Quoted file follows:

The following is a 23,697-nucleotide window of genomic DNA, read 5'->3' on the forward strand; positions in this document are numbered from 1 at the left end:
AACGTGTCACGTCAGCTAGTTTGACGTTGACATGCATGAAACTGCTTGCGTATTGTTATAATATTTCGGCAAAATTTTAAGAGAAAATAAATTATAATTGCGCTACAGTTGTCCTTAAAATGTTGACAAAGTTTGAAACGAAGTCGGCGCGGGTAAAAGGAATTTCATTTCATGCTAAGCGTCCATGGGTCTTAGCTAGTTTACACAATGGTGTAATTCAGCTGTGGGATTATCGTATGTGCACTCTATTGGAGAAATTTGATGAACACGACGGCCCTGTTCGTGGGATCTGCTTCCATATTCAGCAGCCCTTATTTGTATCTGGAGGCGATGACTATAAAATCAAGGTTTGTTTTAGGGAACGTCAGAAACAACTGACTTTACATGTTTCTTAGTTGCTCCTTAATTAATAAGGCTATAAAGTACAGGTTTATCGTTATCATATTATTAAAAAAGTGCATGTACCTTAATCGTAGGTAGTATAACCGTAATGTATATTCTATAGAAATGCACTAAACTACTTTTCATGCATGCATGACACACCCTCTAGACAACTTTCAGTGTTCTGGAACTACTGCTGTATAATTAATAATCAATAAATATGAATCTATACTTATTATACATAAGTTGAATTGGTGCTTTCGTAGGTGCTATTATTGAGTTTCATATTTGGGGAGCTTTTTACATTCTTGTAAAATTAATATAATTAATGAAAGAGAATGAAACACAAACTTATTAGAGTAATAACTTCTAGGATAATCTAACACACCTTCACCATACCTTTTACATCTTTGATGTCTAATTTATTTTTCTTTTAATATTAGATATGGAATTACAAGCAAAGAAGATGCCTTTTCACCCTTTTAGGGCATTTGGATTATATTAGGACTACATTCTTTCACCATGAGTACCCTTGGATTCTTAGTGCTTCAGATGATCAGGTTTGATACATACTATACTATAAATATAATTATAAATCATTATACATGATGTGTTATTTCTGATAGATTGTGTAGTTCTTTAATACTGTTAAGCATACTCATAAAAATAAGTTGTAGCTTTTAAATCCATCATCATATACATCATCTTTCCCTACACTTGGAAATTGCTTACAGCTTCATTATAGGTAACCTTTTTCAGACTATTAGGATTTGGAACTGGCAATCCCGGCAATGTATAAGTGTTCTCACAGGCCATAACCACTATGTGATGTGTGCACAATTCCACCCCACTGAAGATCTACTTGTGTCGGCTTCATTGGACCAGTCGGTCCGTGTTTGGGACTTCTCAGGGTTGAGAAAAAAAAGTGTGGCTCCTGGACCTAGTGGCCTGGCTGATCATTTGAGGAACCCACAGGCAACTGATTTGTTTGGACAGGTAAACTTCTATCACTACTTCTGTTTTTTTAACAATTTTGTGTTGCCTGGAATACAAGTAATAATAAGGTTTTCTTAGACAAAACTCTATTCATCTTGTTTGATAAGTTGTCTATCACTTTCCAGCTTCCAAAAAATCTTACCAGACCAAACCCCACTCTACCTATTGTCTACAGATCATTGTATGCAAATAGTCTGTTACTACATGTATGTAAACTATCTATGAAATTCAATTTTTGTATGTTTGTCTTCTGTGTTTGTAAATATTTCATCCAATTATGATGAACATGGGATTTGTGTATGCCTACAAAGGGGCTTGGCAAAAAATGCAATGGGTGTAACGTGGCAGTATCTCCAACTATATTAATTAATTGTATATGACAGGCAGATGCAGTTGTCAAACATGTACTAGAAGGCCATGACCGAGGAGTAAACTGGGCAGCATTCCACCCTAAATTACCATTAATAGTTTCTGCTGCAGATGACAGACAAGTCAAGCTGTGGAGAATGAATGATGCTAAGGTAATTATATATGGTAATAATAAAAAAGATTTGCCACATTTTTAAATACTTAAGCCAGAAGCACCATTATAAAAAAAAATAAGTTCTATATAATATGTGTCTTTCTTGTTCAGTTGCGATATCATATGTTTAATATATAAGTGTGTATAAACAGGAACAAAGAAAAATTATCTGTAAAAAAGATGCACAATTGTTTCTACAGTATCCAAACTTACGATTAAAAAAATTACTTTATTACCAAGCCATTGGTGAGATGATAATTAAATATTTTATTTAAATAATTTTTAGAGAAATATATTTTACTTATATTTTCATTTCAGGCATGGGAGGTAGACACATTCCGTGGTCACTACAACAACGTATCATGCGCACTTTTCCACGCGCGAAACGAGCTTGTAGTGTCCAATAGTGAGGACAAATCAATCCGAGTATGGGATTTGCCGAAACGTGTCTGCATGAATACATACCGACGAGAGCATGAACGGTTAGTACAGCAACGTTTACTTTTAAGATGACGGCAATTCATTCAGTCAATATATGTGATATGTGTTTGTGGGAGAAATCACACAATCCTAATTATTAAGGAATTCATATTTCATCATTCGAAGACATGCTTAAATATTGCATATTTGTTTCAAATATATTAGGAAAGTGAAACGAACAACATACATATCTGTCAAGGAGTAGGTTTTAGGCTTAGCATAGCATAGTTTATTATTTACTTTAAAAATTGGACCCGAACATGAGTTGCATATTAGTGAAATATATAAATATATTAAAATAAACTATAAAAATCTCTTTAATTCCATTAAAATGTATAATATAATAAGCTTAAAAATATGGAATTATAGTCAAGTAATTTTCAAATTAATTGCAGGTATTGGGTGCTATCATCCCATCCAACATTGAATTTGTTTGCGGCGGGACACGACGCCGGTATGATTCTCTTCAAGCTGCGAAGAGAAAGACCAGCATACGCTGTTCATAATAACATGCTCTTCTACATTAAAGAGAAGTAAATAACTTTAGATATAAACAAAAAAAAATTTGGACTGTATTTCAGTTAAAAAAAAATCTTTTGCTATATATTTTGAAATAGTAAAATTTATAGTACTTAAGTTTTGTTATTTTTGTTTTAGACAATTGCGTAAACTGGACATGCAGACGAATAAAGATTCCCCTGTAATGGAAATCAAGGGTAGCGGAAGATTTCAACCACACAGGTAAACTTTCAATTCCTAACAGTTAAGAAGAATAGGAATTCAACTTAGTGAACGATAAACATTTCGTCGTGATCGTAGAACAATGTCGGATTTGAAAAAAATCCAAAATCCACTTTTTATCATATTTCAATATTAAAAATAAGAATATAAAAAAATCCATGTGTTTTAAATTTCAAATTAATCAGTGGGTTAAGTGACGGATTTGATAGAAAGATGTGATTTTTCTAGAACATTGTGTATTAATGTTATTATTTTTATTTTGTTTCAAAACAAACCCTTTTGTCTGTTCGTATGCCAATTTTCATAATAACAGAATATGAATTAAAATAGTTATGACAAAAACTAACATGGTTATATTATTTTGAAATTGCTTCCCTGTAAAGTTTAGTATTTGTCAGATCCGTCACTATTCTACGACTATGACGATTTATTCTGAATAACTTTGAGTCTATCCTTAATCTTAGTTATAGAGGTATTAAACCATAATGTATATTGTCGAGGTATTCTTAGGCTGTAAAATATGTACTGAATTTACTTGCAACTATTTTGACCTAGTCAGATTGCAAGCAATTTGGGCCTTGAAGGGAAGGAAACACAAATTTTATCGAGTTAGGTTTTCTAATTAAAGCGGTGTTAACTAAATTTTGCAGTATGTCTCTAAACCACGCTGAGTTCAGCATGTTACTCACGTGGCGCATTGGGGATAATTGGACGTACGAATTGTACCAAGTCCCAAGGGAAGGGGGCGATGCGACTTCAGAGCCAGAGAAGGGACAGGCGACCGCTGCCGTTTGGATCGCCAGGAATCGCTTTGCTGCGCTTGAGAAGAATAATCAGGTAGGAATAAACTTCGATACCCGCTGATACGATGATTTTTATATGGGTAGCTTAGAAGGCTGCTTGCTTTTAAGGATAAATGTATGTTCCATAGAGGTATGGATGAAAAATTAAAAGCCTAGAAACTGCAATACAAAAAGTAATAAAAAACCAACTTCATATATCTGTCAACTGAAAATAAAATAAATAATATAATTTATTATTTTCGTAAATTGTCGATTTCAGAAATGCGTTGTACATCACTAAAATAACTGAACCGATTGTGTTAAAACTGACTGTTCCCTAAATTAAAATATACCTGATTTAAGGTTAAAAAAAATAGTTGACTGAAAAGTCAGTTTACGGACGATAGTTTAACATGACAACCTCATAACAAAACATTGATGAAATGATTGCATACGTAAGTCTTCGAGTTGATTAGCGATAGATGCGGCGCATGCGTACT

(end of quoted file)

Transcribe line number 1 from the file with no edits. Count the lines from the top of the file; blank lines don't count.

The following is a 23,697-nucleotide window of genomic DNA, read 5'->3' on the forward strand; positions in this document are numbered from 1 at the left end: